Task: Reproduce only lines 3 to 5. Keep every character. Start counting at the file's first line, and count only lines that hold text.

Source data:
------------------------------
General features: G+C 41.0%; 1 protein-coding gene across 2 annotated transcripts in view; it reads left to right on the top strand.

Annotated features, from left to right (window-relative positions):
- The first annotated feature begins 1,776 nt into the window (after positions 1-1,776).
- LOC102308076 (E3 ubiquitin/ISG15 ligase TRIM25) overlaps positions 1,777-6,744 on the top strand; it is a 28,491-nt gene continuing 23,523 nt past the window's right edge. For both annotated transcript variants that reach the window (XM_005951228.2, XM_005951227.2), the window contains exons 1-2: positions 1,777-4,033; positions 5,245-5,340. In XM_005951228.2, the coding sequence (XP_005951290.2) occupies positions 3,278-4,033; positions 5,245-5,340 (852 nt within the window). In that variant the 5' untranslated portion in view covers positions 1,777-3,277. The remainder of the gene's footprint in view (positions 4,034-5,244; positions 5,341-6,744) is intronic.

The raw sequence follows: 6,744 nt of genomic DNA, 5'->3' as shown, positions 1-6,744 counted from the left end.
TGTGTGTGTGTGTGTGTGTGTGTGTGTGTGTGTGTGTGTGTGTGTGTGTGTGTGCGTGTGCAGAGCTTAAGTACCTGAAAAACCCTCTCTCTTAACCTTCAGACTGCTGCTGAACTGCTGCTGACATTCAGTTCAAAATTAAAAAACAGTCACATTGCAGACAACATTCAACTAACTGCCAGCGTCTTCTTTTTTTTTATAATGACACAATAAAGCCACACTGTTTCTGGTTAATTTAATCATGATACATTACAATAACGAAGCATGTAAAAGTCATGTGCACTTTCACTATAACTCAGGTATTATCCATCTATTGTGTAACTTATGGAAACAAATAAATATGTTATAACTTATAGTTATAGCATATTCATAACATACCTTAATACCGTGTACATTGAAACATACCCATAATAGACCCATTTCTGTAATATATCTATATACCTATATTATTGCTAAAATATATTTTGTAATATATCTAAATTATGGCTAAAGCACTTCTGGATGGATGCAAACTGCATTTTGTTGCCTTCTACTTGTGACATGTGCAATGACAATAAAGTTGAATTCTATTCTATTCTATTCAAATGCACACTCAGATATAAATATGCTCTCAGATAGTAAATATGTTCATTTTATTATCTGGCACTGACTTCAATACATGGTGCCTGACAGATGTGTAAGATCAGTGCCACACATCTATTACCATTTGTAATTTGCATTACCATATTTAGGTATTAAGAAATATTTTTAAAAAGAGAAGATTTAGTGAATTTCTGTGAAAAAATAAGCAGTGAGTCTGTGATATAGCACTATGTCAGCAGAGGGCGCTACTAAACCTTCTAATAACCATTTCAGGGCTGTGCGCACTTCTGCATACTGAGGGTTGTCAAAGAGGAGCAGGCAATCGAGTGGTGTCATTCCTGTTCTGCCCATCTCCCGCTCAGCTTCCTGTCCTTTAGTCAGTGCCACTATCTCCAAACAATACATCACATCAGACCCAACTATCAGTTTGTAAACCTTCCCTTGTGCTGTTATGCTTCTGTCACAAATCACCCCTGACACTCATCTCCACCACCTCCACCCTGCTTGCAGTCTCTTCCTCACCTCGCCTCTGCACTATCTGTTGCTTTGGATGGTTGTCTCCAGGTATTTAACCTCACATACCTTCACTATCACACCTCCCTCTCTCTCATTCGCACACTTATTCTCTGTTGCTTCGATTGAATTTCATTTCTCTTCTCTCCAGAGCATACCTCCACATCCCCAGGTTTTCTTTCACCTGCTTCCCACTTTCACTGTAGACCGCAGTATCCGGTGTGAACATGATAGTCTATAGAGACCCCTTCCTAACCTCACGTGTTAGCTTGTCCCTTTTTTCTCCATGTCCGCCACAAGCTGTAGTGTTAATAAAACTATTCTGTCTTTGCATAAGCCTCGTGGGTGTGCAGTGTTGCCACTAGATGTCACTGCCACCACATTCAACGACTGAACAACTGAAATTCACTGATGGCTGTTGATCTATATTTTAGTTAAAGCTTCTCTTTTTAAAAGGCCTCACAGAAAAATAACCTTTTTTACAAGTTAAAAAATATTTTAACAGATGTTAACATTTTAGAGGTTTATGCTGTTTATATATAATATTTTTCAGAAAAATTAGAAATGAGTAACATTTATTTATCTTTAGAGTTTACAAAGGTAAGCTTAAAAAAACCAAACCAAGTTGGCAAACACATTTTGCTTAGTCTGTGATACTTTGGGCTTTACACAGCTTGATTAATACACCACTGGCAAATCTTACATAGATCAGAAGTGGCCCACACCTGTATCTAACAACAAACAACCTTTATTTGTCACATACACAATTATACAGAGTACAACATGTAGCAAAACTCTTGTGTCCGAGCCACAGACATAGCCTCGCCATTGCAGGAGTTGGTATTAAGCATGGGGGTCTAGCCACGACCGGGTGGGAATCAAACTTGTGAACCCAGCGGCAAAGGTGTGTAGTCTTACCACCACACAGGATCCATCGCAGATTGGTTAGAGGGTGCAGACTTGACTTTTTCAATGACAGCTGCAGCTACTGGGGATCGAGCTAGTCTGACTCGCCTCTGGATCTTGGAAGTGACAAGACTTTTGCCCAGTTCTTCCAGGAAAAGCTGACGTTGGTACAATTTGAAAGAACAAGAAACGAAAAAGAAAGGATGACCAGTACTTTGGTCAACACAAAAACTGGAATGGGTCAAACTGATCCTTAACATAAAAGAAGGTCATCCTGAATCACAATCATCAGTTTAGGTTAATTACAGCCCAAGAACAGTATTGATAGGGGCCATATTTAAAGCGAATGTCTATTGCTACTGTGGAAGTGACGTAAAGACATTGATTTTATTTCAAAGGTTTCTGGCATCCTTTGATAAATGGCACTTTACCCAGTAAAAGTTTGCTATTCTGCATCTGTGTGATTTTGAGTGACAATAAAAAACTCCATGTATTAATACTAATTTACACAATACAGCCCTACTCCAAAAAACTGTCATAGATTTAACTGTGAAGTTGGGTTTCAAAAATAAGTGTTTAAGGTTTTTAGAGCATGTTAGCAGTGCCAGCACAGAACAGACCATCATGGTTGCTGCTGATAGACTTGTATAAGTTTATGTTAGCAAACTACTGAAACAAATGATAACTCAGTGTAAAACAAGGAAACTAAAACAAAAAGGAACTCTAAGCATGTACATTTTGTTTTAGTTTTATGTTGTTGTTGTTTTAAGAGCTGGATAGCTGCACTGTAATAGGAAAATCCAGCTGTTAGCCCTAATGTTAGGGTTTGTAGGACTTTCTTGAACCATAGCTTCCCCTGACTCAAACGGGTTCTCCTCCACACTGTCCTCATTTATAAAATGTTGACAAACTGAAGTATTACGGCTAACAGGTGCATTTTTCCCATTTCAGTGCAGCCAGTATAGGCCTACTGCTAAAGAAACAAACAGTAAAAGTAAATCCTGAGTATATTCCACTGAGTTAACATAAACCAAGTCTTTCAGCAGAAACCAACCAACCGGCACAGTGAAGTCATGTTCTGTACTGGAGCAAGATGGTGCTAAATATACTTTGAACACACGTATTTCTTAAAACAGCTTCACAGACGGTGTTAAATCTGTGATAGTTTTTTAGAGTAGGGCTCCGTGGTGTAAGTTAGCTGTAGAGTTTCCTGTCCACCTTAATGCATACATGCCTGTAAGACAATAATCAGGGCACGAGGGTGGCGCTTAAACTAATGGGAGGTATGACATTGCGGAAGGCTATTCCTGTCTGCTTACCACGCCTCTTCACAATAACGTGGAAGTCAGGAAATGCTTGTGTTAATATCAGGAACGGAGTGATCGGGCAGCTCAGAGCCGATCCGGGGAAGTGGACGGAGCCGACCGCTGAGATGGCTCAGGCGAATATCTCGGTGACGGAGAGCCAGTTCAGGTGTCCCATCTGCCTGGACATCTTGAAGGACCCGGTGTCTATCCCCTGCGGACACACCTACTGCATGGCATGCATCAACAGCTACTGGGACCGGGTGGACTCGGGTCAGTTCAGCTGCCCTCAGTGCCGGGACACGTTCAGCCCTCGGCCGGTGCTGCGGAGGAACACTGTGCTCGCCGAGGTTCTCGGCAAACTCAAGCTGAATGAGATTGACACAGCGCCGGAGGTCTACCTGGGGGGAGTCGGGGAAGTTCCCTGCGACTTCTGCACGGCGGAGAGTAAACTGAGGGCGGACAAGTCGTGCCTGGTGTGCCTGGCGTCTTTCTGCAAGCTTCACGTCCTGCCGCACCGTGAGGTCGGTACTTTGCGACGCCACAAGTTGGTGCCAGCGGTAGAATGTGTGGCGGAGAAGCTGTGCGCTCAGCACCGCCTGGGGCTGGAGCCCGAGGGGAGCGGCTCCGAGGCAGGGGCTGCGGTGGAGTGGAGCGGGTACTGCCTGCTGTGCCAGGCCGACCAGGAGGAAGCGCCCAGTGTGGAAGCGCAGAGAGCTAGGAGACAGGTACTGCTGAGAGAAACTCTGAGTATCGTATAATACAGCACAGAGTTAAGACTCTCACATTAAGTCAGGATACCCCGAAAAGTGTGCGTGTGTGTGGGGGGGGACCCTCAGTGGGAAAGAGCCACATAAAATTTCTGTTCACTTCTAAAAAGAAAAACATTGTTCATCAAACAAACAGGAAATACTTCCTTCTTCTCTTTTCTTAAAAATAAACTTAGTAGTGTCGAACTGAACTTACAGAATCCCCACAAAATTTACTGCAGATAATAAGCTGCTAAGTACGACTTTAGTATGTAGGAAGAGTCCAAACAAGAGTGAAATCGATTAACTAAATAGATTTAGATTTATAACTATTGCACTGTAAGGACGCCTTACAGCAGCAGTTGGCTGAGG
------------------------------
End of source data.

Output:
- The first annotated feature begins 1,776 nt into the window (after positions 1-1,776).
- LOC102308076 (E3 ubiquitin/ISG15 ligase TRIM25) overlaps positions 1,777-6,744 on the top strand; it is a 28,491-nt gene continuing 23,523 nt past the window's right edge. For both annotated transcript variants that reach the window (XM_005951228.2, XM_005951227.2), the window contains exons 1-2: positions 1,777-4,033; positions 5,245-5,340. In XM_005951228.2, the coding sequence (XP_005951290.2) occupies positions 3,278-4,033; positions 5,245-5,340 (852 nt within the window). In that variant the 5' untranslated portion in view covers positions 1,777-3,277. The remainder of the gene's footprint in view (positions 4,034-5,244; positions 5,341-6,744) is intronic.

The raw sequence follows: 6,744 nt of genomic DNA, 5'->3' as shown, positions 1-6,744 counted from the left end.